Looking for some recreational fairness in Prince Rupert

This week, for the first time in quite a while, I made my way to Prince Rupert council on Tuesday night.

This week, for the first time in quite a while, I made my way to Prince Rupert council on Tuesday night.

Anyone that has read my articles in the past will know that I’m a big fan of fairness, making sure that what is good for one group is good for the other. I’ve said it in the past when it came to cuts to the community enhancement grants – the way to do it is a blanket cut so no one group is given favoritism over the other – and this time it has to do with the tax exemptions. In this case the lack of fairness to different groups in the community is so blatant that it just can’t be left without comment.

When Jamie Malphus came before council to request that the curling rink be given complete tax exemption, he was hit with questions from council about applying for grants and whether or not the members would be able to pay a little more to offset the increased tax burden that the club didn’t face before.

And when it came time to vote on the tax exemption bylaw, council didn’t acknowledge his presentation, his presence in the gallery, or really anything he said. It was like he was never there, and that is certainly council’s prerogative. But what council did do in the same lack of breath about the curling club was pass a tax exemption for the Prince Rupert Golf Course and the Racquet Centre.

Now both of these are owned by the City of Prince Rupert, so tax exemption was not necessarily surprising. But when you look at it closer, it raises some serious questions.

All three of the entities in charge of the racquet centre, the golf course and the curling rink – the Prince Rupert Racquet Association, the Prince Rupert Golf Society and the Prince Rupert Curling Club – provide the same function and are largely the same:

– They provide recreation to the residents of Prince Rupert

– They charge a fee for membership

– They are run by volunteers

And yet for the next three years curlers will have to pay about $960 in municipal taxes, which totals $2,880 between 2013 and 2015, while people who enjoy playing racquetball or hitting the links will be paying nothing.

Nada. Zip, zero, zilch.

When it comes to fairness, it is easy to see that targeting one group for municipal taxes while exempting two very similar groups simply does not fit the description.

So before city council passes the tax exemption bylaw at their next meeting, a bylaw that will create an unlevel playing field in the recreation community in town, perhaps they should think about the following questions:

1. How do you justify asking curlers to pay their fair share into the City coffers while not asking golfers or racquetball players to do the same?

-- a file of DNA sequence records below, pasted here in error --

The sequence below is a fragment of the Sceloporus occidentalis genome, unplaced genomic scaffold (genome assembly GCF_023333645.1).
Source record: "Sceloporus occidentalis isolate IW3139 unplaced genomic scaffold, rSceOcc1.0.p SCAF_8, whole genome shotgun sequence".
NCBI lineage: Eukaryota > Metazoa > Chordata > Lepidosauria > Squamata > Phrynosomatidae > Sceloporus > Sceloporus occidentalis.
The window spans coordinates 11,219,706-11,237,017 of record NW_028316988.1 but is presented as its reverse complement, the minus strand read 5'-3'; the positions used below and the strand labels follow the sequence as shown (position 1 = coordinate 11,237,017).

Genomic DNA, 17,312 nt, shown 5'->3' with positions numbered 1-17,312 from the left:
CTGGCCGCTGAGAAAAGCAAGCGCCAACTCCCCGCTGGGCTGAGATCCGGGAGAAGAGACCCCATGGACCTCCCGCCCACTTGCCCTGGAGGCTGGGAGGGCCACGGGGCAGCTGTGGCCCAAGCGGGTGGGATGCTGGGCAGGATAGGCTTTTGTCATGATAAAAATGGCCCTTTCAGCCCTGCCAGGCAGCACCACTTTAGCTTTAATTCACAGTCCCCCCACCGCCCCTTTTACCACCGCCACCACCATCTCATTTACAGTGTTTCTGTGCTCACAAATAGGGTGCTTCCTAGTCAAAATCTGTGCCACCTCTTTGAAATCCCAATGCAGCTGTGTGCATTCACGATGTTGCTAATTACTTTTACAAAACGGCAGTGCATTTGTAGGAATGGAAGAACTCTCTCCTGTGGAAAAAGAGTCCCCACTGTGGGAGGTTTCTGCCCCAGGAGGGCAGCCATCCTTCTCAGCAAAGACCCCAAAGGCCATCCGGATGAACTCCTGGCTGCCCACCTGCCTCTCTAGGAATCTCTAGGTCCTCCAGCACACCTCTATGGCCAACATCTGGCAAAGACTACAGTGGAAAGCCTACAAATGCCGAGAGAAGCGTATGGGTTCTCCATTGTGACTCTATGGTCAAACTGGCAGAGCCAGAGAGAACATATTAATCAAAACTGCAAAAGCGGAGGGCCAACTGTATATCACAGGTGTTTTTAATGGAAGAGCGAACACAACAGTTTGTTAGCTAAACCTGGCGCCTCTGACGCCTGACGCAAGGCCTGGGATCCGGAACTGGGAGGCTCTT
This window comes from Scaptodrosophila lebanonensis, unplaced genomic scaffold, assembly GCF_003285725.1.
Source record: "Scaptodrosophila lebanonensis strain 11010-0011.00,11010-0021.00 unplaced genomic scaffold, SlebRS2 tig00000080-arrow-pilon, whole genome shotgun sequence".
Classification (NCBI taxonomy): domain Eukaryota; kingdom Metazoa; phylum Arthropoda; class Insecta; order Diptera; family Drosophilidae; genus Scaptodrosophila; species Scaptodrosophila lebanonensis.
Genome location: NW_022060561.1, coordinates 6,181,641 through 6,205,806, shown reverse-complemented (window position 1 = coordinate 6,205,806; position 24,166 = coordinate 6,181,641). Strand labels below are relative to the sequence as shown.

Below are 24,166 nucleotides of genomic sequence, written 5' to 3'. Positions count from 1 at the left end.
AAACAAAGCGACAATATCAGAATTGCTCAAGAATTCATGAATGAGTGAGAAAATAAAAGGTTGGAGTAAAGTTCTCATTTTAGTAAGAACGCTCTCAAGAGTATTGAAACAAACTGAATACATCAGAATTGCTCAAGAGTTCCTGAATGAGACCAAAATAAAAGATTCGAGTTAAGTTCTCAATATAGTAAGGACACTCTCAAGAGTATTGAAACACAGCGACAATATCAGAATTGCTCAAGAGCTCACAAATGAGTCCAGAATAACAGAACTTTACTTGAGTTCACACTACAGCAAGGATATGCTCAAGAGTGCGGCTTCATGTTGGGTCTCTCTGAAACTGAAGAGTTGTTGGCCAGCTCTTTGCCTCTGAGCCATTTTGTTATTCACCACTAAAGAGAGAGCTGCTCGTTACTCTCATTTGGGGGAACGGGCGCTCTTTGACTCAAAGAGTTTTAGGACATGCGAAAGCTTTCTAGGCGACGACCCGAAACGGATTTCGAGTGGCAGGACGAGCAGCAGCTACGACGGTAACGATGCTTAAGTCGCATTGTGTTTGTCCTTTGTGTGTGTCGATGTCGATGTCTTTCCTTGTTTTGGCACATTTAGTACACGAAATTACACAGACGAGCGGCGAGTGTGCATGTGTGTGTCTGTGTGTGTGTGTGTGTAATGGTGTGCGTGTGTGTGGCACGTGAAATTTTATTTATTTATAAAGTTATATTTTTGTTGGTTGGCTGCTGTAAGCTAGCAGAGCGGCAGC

2. If the answer to the above is because those two facilities are owned by the City of Prince Rupert, how are you justified in owning those two facilities, but not the curling club building?

~ Shaun Thomas

Just Posted

LETTER: Keep commercial fishery issues in correct context

Response to letter from Prince Rupert-based commercial fish harvester

Heart of Our City: Sean Carlson gives back as a trailblazer

President of the Kaien Island Trail Enhancement and Recreation Society helps Rupertites get on trail

MVP of the Week: Giving team a try

Lindsay Gidney has taken his passion for team and sport with him around the world

Former Prince Rupert man wanted on kidnapping and extortion warrants

Terrace RCMP requesting public’s help to find Ira Adam Bryant

This Week Podcast — Episode 85

Learn how you could create your own law. MP Nathan Cullen is this week’s guest on Create Your Canada

175 evacuation orders lifted as floods recede in Grand Forks

Officials hope to have all 3,000 people back in their homes by Monday night

B.C. Lions bring back 6-time all-star offensive lineman Jovan Olafioye

He was acquired by the Montreal Alouettes last year.

Whitecaps rally for 2-2 draw with FC Dallas

Vancouver climbed out of a two-nil hole to tie FC Dallas 2-2

B.C. VIEWS: Making sense of climate policy

Flood and fire predictions have poor track record so far

Chilliwack Chiefs moving on to RBC Cup final after thrilling win over Ottawa

Kaden Pickering scored the winning goal in the 3rd period as Chilliwack won their semi-final 3-2.

VIDEO: As floodwaters recede, crews assess the damage to Grand Forks’ downtown

More than four dozen firefighters and building inspectors came out to help

Wellington Dukes pull off epic upset of Wenatchee at RBC Cup

The Dukes are off to the championship game after downing the Wild 2-1 Saturday at Prospera Centre.

Canada to face U.S. for bronze at world hockey championship

Canada was looking to play in the gold medal game for a fourth straight year, but saw 3-2 loss

Most Read